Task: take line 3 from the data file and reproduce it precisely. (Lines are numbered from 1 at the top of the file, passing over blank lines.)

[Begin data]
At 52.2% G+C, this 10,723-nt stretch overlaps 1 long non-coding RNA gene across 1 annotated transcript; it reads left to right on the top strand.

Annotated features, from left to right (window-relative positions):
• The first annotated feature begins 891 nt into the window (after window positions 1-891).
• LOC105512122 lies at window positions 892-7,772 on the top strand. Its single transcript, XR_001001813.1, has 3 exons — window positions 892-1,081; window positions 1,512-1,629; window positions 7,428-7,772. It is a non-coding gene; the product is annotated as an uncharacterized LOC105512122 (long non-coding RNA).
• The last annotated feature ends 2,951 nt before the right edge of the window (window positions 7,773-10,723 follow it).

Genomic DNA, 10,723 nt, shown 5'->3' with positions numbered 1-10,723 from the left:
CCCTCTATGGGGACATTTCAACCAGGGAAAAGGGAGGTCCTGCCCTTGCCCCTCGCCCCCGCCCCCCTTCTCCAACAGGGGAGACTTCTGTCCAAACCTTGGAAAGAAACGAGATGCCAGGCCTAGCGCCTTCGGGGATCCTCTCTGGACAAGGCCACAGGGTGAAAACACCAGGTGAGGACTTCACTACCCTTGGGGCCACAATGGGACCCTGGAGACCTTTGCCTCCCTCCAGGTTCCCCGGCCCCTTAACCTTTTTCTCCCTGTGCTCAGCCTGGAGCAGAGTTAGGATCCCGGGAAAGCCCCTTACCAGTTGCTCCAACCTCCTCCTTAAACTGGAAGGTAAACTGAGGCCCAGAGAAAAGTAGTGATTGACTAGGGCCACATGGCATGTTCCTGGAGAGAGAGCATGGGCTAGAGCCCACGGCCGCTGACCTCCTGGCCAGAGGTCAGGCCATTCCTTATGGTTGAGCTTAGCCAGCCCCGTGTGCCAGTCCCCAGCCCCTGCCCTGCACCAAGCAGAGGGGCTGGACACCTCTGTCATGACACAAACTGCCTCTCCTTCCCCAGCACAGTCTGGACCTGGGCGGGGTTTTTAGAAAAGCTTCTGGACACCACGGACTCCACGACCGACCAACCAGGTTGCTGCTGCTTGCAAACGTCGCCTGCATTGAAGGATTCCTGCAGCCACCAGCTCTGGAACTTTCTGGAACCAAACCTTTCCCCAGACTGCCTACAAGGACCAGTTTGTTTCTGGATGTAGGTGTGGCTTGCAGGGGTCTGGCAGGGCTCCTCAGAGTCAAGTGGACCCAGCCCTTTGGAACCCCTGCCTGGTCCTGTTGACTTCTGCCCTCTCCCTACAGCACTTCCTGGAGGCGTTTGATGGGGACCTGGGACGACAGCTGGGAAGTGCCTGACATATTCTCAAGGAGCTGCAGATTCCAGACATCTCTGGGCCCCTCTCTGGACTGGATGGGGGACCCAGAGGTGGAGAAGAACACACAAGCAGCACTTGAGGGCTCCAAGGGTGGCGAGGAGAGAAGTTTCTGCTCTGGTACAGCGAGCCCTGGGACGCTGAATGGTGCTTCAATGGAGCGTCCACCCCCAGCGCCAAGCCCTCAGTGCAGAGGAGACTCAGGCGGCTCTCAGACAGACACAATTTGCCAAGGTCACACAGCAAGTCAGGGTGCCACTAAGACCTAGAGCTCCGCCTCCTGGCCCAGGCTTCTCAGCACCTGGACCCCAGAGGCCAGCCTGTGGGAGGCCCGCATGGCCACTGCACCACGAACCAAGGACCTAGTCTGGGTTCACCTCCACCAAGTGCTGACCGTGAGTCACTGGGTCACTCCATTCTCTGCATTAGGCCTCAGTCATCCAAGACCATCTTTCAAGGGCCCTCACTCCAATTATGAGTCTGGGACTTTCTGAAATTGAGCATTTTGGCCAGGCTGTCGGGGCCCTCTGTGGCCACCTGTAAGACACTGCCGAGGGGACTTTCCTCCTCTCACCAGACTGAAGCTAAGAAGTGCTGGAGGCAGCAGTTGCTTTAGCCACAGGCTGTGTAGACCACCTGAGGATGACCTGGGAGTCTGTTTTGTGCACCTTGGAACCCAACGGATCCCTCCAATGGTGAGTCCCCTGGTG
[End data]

• The first annotated feature begins 891 nt into the window (after window positions 1-891).